Beijing has once again aroused the ire of Vietnam, this time by landing a plane on a runway built on one of its artificial islands in the Spratly archipelago, in just the latest escalation in the all-out flame war that is the disputed South China Sea.
Reuters reports that the aircraft was landed on a Chinese-built airstrip on the island known as Fiery Cross Reef (Yongshu Island), the largest island in the Spratlys, expanded to nearly 1 square kilometer by Chinese construction work into a idyllic paradise of veggies and cute female soldiers.
Vietnam was aggravated enough to issue a protest note to China’s Foreign Ministry, calling the flight, “a serious infringement of the sovereignty of Vietnam on the Spratly archipelago.” Vietnam’s Foreign Ministry spokesperson Le Hai Binh asserted that the territory is part of Vietnam and that all of China’s activities in the area are illegal.
Needless to say, China’s Foreign Ministry disagrees with its Vietnamese counterpart. Here’s what spokesperson Hua Chunying had to say on the matter:
China has finished building a new airport on Yongshu Jiao of China’s Nansha Islands. The Chinese government conducted a test flight to the airport with a civil aircraft in order to test whether or not the facilities on it meet the standards for civil aviation. Relevant activity falls completely within China’s sovereignty.
China has indisputable sovereignty over the Nansha Islands and their adjacent waters. The Chinese side will not accept the unfounded accusation from the Vietnamese side.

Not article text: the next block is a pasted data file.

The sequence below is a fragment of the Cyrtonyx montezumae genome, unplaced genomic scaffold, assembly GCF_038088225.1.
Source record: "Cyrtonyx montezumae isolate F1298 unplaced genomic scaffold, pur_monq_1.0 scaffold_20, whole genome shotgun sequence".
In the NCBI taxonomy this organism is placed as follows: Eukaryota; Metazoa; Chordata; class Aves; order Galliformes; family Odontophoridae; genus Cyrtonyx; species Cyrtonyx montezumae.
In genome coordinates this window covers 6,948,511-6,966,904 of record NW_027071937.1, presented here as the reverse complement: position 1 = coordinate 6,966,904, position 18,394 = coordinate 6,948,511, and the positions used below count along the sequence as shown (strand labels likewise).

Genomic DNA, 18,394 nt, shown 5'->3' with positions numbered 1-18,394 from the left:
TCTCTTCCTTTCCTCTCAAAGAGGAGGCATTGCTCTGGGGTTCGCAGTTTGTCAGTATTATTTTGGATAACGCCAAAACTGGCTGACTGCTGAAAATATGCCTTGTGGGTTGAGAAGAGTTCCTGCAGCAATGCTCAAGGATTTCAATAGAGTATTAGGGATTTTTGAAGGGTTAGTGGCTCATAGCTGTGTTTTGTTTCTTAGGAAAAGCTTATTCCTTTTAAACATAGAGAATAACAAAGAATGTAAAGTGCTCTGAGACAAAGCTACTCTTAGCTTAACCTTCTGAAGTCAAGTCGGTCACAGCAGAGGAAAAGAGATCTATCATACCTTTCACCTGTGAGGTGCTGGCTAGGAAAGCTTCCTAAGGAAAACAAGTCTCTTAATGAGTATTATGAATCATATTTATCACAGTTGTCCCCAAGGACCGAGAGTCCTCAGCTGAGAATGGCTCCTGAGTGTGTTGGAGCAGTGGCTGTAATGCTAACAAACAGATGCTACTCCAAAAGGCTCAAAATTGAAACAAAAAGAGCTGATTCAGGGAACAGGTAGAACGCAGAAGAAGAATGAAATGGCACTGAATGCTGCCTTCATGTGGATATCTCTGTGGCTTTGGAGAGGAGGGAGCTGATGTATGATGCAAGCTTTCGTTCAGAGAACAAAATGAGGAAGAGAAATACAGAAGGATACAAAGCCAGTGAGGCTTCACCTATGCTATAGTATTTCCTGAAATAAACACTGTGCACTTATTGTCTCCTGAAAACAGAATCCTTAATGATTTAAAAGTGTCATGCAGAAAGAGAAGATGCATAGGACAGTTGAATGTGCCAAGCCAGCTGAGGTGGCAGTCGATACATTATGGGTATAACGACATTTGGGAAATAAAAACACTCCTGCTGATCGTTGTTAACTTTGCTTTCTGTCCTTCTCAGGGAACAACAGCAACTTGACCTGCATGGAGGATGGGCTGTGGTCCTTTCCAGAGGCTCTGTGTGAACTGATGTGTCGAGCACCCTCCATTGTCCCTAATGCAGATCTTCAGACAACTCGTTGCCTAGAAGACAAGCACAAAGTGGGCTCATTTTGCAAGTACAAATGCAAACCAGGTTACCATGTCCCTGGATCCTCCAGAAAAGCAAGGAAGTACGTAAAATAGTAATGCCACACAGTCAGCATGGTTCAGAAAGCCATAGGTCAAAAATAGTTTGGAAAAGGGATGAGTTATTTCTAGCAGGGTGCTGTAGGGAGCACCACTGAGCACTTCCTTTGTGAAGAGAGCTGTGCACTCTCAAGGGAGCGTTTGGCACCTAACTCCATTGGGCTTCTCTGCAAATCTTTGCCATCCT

China-Vietnam relations, on the whole, are riding a momentum of development. It is hoped that the Vietnamese side can work with China towards the same direction and make concrete efforts to sustain the sound and stable growth of bilateral ties.
While the U.S. fears that the newly “reclaimed” land will be used as a military base, China defends the existence of its airfield on the grounds of hydrological and meteorological research for a maritime observatory built on Fiery Cross Reef in the 1980s.
“The airfield on the island will help China to collect more data for such research and to perform better in rescue missions,” said China Institute of International Studies’ vice-president Ruan Zongze, adding that it’s really Vietnam who are “illegally occupying” the area.
This latest territorial spat has made the U.S. aflutter with anxiety, State Department spokeswoman Pooja Jhunjhunwala said that there was “a pressing need for claimants to publicly commit to a reciprocal halt to further land reclamation, construction of new facilities, and militarization of disputed features.” Meanwhile, Chinese officials say that there is no aim to militarize the islands, and advise the U.S. to just chill.